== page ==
During outpatient supportive rehabilitation, patients may experience significant cancer symptoms related to radiation, chemotherapy, or other medications such as antiepileptics and analgesics. Glioblastoma multiforme (GBM) patients receiving the Stupp regimen’s 6 weeks of radiation therapy may experience significant fatigue after their radiation session. If possible, scheduling radiation sessions later in the day after rehabilitation therapy may be useful. Patients will have an opportunity to sleep/rest and hopefully have more energy the next morning for additional rehabilitation. During the Stupp regimen, GBM patients receive oral temozolomide chemotherapy cycles for 5 days with 23 days off. During the 5 days of temozolomide, patients may experience increased fatigue and nausea, which may affect rehabilitation performance and tolerance. It may be best to reduce or temporarily suspend therapy during these 5-day periods.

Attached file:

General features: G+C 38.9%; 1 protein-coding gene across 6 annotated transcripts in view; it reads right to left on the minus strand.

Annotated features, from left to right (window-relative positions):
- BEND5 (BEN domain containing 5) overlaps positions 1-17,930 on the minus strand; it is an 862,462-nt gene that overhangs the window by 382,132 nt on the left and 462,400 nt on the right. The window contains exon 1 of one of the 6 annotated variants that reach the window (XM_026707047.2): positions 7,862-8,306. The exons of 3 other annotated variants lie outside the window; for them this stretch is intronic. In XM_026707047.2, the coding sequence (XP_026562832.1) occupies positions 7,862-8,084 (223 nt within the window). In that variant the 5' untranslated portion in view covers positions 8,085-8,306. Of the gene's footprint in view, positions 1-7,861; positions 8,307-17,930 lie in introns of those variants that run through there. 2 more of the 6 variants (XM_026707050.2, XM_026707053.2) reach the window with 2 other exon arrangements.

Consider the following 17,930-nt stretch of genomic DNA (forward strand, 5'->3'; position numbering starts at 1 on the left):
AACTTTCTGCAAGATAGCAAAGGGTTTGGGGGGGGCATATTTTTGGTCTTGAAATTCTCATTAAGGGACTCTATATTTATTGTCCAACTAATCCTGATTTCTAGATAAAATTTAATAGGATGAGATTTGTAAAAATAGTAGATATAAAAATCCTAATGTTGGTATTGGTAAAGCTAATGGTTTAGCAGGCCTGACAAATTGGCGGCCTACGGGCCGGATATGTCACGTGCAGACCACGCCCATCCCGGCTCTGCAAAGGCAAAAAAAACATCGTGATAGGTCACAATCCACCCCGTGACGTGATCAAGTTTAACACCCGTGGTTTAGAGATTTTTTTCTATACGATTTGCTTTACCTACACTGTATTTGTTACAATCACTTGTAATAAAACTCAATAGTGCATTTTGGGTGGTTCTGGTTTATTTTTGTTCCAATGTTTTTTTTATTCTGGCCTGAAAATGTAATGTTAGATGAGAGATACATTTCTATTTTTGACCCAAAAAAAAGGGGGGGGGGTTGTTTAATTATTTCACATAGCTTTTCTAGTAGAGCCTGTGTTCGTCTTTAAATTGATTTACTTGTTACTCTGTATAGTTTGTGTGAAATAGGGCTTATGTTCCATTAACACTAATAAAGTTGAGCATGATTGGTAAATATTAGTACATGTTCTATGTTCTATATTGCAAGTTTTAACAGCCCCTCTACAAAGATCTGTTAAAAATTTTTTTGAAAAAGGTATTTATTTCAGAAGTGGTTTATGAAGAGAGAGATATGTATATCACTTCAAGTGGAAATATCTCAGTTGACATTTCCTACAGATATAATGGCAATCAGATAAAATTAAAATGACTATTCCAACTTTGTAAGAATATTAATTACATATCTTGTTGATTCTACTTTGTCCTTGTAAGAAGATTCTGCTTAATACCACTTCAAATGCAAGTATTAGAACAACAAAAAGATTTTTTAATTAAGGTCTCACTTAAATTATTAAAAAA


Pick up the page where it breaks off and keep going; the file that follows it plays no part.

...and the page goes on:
An important distinction between brain tumor patients and the more typical brain injury rehabilitation populations of stroke and TBI are that brain tumors are dynamic lesions. The lesions can grow or recur over time, which can lead to further weakness and neurologic changes. Furthermore, cancer treatments can cause additional brain injury. Radiation late effects can cause new neurologic deficits typically months to years after radiation completion. It is not uncommon for brain tumor patients to require inpatient or outpatient rehabilitation multiple times over the course of their cancer due to declines in function from the cancer or its treatment. For high-grade astrocytoma patients, it is not a question of if these patients will experience neurologic decline in the future, but when. Therefore, continued outpatient physiatry follow-up is recommended. Also due to the dynamic nature of brain cancer, it is common over time for brain tumor patients to accumulate a number of brain injuries due to repeated surgical resections, cancer progression/recurrence, and radiation necrosis. The rate and degree of functional improvement is often reduced after each repeated bout of functional decline.

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Jun 29, 2019 | Posted by in ONCOLOGY | Comments Off on Cancer Rehabilitation Continuum of Care and Delivery Models